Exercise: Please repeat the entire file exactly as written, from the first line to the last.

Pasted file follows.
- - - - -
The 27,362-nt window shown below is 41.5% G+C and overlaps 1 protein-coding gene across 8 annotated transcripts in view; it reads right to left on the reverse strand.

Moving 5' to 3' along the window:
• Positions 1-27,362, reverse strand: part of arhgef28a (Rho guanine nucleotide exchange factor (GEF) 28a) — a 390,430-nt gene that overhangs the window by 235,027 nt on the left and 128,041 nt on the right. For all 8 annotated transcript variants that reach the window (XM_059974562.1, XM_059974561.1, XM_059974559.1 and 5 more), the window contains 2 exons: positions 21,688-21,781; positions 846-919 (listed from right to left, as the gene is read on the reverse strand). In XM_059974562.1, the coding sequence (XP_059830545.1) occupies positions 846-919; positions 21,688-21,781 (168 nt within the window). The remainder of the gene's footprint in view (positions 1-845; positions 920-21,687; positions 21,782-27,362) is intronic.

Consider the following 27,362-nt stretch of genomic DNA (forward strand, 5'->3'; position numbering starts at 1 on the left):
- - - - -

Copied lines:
The 27,362-nt window shown below is 41.5% G+C and overlaps 1 protein-coding gene across 8 annotated transcripts in view; it reads right to left on the reverse strand.

Moving 5' to 3' along the window:
• Positions 1-27,362, reverse strand: part of arhgef28a (Rho guanine nucleotide exchange factor (GEF) 28a) — a 390,430-nt gene that overhangs the window by 235,027 nt on the left and 128,041 nt on the right. For all 8 annotated transcript variants that reach the window (XM_059974562.1, XM_059974561.1, XM_059974559.1 and 5 more), the window contains 2 exons: positions 21,688-21,781; positions 846-919 (listed from right to left, as the gene is read on the reverse strand). In XM_059974562.1, the coding sequence (XP_059830545.1) occupies positions 846-919; positions 21,688-21,781 (168 nt within the window). The remainder of the gene's footprint in view (positions 1-845; positions 920-21,687; positions 21,782-27,362) is intronic.

Consider the following 27,362-nt stretch of genomic DNA (forward strand, 5'->3'; position numbering starts at 1 on the left):